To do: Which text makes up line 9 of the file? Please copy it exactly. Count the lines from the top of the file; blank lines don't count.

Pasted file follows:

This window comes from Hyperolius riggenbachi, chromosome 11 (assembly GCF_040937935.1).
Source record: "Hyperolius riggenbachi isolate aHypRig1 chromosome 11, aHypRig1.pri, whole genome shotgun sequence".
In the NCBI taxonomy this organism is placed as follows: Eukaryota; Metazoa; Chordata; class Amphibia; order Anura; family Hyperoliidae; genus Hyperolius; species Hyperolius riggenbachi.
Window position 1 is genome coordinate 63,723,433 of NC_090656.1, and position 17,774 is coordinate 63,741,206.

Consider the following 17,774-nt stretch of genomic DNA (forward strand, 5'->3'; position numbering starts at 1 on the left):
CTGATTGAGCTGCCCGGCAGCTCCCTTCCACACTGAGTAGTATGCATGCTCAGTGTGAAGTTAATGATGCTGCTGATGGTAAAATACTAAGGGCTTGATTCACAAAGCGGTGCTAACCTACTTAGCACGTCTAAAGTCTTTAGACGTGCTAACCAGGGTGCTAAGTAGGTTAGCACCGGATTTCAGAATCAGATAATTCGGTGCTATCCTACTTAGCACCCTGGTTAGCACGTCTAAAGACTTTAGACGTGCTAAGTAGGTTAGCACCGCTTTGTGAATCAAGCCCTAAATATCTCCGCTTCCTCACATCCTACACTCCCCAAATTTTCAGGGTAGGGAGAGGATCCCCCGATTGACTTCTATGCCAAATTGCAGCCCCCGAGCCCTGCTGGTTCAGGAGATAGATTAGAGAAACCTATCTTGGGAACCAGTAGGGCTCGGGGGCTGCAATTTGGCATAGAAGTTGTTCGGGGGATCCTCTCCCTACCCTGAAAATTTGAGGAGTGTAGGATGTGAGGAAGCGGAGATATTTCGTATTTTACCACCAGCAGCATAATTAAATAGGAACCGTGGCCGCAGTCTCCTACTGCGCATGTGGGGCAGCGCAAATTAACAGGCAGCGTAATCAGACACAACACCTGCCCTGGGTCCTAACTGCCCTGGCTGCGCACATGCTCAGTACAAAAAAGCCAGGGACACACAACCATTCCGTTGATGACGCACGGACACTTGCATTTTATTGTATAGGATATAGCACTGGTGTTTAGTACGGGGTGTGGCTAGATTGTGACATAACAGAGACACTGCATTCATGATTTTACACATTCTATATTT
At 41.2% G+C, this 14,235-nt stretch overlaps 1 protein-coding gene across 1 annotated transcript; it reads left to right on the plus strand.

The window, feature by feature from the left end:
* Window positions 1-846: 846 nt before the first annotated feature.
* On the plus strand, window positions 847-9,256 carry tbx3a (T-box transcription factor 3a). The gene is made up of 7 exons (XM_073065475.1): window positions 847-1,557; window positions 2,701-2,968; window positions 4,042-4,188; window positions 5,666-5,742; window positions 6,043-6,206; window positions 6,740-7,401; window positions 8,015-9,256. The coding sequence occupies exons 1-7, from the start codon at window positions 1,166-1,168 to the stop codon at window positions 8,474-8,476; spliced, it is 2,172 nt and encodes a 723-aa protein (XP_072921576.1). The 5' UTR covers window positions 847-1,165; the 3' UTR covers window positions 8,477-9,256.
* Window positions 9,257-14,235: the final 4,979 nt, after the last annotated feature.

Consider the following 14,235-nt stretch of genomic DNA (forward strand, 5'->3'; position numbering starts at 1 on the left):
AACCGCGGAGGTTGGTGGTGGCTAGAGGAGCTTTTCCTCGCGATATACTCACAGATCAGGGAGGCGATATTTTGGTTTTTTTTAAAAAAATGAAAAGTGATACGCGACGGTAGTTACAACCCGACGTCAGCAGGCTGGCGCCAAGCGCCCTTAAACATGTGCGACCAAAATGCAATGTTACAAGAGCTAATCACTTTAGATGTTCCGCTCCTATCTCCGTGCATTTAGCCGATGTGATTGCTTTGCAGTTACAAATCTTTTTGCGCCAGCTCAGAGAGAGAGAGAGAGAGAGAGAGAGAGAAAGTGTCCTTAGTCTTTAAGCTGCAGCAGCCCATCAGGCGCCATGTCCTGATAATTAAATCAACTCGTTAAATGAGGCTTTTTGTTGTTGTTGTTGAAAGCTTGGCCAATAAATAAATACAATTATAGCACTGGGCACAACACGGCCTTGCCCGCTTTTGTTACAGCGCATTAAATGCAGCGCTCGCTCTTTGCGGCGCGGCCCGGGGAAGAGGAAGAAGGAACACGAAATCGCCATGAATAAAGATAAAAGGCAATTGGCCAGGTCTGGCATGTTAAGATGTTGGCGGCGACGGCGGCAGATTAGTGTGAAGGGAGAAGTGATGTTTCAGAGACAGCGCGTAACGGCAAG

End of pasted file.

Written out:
* Window positions 1-846: 846 nt before the first annotated feature.